“When I came out as trans in senior year of HS, I sent an email to all my former and current teachers as well as the administrators to let them know of my name change and pronouns.
(This was over 10 years ago).
The vice-principal emailed me, asking me to visit his office.
I was so surprised to find out he actually wanted to make sure my name was listed correctly for the reading of my diploma, and that since girls wore white robes and boys wore green, he wanted to see if we still had time to get me a green robe.
I was FLOORED by his kindness.
Trans folks weren’t exactly everywhere.
I was the only out trans kid at the time.
This was a cis straight man, obsessed with our sports teams, friend to the jocks.
I was a nerdy art kid who sent a long ass email about my gender journey.
I hadn’t even THOUGHT of robes.
My mom was terrified I was going to be bullied.
She accepted me, but she was scared of what others would think.
I told her about my vice principal and she was emotional that someone wanted to take the time to make sure I was respected at my graduation.
I had debated not going.
It turned out the robes had already been ordered…but he made some calls, found an extra one, and assured me I would get my green cap and gown.
While my name wasn’t legally changed so my diploma read my dead name, he made sure my name was CALLED as Elliott.
When we talk about treating trans kids with respect, this is the stuff I think about.
Not every teacher remembered my name change or used the right pronouns.
But by my vice principal advocating for me, MANY fell in line to do the same who seemed reluctant before.
Sure, I got questions from some kids I barely talked to who didn’t know about my transition.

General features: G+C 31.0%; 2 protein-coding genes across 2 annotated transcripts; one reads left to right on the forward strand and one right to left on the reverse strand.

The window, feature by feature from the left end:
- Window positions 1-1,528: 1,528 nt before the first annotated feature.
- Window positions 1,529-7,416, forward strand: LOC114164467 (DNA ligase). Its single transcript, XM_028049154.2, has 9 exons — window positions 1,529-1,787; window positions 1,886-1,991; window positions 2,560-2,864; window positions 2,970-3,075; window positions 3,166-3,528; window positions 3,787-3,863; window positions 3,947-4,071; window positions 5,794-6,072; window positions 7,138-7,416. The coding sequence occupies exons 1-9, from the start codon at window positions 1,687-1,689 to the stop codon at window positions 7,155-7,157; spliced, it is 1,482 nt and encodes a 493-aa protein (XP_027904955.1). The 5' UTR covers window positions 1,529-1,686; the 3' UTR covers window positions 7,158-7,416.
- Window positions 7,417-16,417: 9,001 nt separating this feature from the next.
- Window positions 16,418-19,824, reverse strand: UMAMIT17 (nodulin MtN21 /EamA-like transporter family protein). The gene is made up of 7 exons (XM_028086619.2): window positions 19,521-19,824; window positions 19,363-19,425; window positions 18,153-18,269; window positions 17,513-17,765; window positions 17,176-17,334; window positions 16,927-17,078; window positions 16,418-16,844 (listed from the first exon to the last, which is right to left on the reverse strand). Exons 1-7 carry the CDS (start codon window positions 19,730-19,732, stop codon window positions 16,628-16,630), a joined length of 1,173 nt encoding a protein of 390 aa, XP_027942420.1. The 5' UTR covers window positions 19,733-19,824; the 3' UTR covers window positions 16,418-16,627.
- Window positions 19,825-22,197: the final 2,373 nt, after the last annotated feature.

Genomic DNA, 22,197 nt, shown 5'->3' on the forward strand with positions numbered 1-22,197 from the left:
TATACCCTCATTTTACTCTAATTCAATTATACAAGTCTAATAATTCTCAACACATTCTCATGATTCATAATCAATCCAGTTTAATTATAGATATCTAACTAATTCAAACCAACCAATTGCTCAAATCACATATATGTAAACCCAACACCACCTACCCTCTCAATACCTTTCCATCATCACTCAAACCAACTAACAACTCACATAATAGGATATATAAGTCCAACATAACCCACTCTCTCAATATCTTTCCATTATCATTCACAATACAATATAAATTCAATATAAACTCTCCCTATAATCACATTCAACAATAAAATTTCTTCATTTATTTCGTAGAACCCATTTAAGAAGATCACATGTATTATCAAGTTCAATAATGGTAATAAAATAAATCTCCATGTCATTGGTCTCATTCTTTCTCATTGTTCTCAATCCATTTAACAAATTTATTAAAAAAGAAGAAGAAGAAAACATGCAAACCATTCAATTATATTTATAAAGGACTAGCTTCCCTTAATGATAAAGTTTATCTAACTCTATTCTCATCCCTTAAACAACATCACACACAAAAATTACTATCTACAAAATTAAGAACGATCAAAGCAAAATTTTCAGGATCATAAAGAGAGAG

‘Wait, why are you wearing the green robe,’ etc.
But I still got a boutonniere like the boys, wore green, and they called my true name.
All because he took the effort to include me.
Why am I talking about this?
Because I just saw a post of the new graduating class – and they’ve changed the robe colors to ALL be green.
They’re not gender separated anymore.
I can’t imagine how much easier this makes it for trans and gender-diverse kids.
It is not difficult to do the right thing for a trans kid.
There was an extra robe somewhere, it was easy enough to write my name down appropriately for the announcer to say.
It probably took him an extra 15 mins out of his day.
It made a HUGE difference to me.
So! How can YOU make a trans person feel more included at your function, at your school, etc.?
It takes so little.
We don’t care about Minnie Mouse wearing a pantsuit.
We don’t care about the fake-outrage posts like ‘this cereal mascot is trans!’
We care about being respected.
When someone takes the lead, others will follow.
When you go forward in good faith to include with kindness, others will see that.
Just like how one good deed can start a chain reaction.
What little thing could make someone feel more included?
For me, it was a cap and gown.”
This story was submitted to Love What Matters Elliott. You can follow his journey on Twitter. Submit your own story here. Be sure to subscribe to our free email newsletter for our best stories, and YouTube for our best videos.
Read more stories like this here:
‘I want to be a girl, Mom! Just make me a girl!’ Getting into the shower, she threw her fists down in anger. I could feel the air suck right out of me.’: Couple throw second gender reveal party for transgender daughter
‘Dad can I have 3 dollars?’ My friend needs a chest binder and his parents aren’t supportive.’ My son came out as Trans at 11.’: Father embraces transgender son’s new boyfriend, lifestyle, ‘our job is to love the kids we are given’
Help us show compassion is contagious. SHARE this story on Facebook with family and friends.